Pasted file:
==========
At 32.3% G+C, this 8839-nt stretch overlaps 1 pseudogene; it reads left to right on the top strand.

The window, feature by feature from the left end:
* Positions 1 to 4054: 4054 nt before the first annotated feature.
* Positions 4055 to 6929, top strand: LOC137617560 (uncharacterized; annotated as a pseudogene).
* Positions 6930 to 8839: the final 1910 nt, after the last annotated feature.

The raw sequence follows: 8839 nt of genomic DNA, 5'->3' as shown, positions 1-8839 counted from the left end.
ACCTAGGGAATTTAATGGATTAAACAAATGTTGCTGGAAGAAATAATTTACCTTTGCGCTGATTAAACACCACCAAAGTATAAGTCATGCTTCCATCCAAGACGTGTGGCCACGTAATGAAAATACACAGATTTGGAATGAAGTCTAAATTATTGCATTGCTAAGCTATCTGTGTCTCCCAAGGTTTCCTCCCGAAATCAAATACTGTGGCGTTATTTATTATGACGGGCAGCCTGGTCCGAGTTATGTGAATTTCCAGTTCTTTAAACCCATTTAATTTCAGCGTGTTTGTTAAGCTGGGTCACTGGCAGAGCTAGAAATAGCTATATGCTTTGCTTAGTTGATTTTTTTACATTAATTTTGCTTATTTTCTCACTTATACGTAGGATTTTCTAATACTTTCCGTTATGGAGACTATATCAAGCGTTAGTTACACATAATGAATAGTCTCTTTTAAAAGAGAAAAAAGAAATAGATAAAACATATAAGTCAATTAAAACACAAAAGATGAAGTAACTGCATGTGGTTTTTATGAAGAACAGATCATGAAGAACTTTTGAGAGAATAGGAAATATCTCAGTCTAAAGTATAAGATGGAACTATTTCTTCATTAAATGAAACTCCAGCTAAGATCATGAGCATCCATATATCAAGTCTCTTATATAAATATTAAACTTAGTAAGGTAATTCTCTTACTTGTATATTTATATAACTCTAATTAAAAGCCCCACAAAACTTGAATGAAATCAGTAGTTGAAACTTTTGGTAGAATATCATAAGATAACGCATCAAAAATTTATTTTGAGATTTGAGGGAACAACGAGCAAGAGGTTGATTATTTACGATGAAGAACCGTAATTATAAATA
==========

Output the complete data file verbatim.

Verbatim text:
At 32.3% G+C, this 8839-nt stretch overlaps 1 pseudogene; it reads left to right on the top strand.

The window, feature by feature from the left end:
* Positions 1 to 4054: 4054 nt before the first annotated feature.
* Positions 4055 to 6929, top strand: LOC137617560 (uncharacterized; annotated as a pseudogene).
* Positions 6930 to 8839: the final 1910 nt, after the last annotated feature.

The raw sequence follows: 8839 nt of genomic DNA, 5'->3' as shown, positions 1-8839 counted from the left end.
ACCTAGGGAATTTAATGGATTAAACAAATGTTGCTGGAAGAAATAATTTACCTTTGCGCTGATTAAACACCACCAAAGTATAAGTCATGCTTCCATCCAAGACGTGTGGCCACGTAATGAAAATACACAGATTTGGAATGAAGTCTAAATTATTGCATTGCTAAGCTATCTGTGTCTCCCAAGGTTTCCTCCCGAAATCAAATACTGTGGCGTTATTTATTATGACGGGCAGCCTGGTCCGAGTTATGTGAATTTCCAGTTCTTTAAACCCATTTAATTTCAGCGTGTTTGTTAAGCTGGGTCACTGGCAGAGCTAGAAATAGCTATATGCTTTGCTTAGTTGATTTTTTTACATTAATTTTGCTTATTTTCTCACTTATACGTAGGATTTTCTAATACTTTCCGTTATGGAGACTATATCAAGCGTTAGTTACACATAATGAATAGTCTCTTTTAAAAGAGAAAAAAGAAATAGATAAAACATATAAGTCAATTAAAACACAAAAGATGAAGTAACTGCATGTGGTTTTTATGAAGAACAGATCATGAAGAACTTTTGAGAGAATAGGAAATATCTCAGTCTAAAGTATAAGATGGAACTATTTCTTCATTAAATGAAACTCCAGCTAAGATCATGAGCATCCATATATCAAGTCTCTTATATAAATATTAAACTTAGTAAGGTAATTCTCTTACTTGTATATTTATATAACTCTAATTAAAAGCCCCACAAAACTTGAATGAAATCAGTAGTTGAAACTTTTGGTAGAATATCATAAGATAACGCATCAAAAATTTATTTTGAGATTTGAGGGAACAACGAGCAAGAGGTTGATTATTTACGATGAAGAACCGTAATTATAAATA